Need Faster Labour Reforms if the Economy is to Thrive


  • In its six years, the NDA Government has Moved Painstakingly slowly on Labour Reform.
  • The main changes in labour legislation, so far, relate to more Safety Measures for Workers, benefits for women, especially pregnant women and new mothers.
  • Little has been done to make it less onerous for Establishments to Hire and Retrench workers.
  • The Government Pitched Labour Reforms to Compress 44 Labour Laws into 4 Codes- Wages, Social Security, Industrial Relations, and Occupational Health and Safety.

Need for Labour Reforms:

  • Labour Reforms essentially mean taking steps in increasing production, productivity, and employment opportunities in the economy in such a manner that the interests of the workers are not compromised.
  • Labour is in the Concurrent List and more than 40 central laws and more than 100 state laws govern the subject
  • Labour laws remain extremely complicated and there is a need to bring reform by addressing some of the issues like long-term contracts and dispute resolution.
  • The codification of labour laws will remove multiplicity of definitions and authorities leading to ease of compliances without compromising wage security and social security of workers.
  • It would increase job creation by streamlining labour issues and making hiring easy for Industries by developing Adequate means to Absorb Labour in the Economy.

Concerns Regarding the Labour Reforms:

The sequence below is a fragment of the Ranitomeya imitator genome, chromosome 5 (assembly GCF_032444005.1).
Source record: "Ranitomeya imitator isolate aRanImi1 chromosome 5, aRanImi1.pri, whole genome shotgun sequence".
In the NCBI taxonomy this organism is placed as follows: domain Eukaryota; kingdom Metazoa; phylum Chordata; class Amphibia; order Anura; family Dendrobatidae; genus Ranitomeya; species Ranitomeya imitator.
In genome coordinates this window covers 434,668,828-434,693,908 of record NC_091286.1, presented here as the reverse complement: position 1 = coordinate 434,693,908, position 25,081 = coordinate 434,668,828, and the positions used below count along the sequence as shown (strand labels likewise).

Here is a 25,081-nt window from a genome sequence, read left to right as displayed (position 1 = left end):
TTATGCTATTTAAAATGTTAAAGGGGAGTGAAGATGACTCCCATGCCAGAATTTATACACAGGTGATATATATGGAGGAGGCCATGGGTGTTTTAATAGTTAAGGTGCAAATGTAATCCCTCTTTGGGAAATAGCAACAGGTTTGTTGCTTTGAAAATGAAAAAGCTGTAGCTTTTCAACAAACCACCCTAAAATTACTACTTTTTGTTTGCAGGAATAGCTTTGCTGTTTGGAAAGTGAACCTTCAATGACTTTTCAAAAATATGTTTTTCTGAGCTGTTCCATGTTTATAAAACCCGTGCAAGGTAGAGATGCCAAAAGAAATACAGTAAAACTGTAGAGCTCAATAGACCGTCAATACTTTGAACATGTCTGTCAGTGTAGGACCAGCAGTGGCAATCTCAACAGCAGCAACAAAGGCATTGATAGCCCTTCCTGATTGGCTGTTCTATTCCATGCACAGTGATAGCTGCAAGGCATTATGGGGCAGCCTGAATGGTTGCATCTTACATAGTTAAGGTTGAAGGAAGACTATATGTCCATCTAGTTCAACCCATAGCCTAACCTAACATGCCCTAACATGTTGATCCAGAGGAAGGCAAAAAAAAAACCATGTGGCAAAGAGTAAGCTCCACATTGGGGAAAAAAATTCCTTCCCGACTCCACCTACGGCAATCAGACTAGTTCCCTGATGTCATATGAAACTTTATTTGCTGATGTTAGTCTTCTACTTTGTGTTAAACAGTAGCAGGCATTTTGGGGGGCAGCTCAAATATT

• The recommendations of the parliamentary standing committee on labour, if approved, will make life even harder for companies.
  • On the matter of Fixed Term Employment (FTE), the committee wants that a minimum and Maximum Tenure for Such Employees be Specified.
  • Moreover, it recommends that there should be a cap on the number of renewals as it fears employers will manipulate the Tenures.
  • The government has been reluctant to raise the threshold for the number of employees up to which an employer can let go of workers without the permission of the authorities from the current level of 100.
  • The Committee has Suggested that the Threshold be Raised to 300 workers in the code so as to avoid duplication and overlap in the legislative procedure.
  • The hesitation suggests the government doesn’t want to upset the labour unions and workers.
  • If the government is serious about raising the contribution of manufacturing to the GDP to 25%, it needs to be far bolder, and impress upon the unions the need to make labour laws flexible.
  • Merely dropping the corporation tax rate won’t be incentive enough for companies, who would increasingly resort to greater automation and mechanisation.
  • Already, India is not able to compete effectively in overseas markets is because the workforce is not as productive as in peer economies, and because Wages are High.


  • Given how global trade will shrink in the aftermath of the pandemic, labour rules must be more flexible, else India will lose whatever little share it has.

Source: Financial Express

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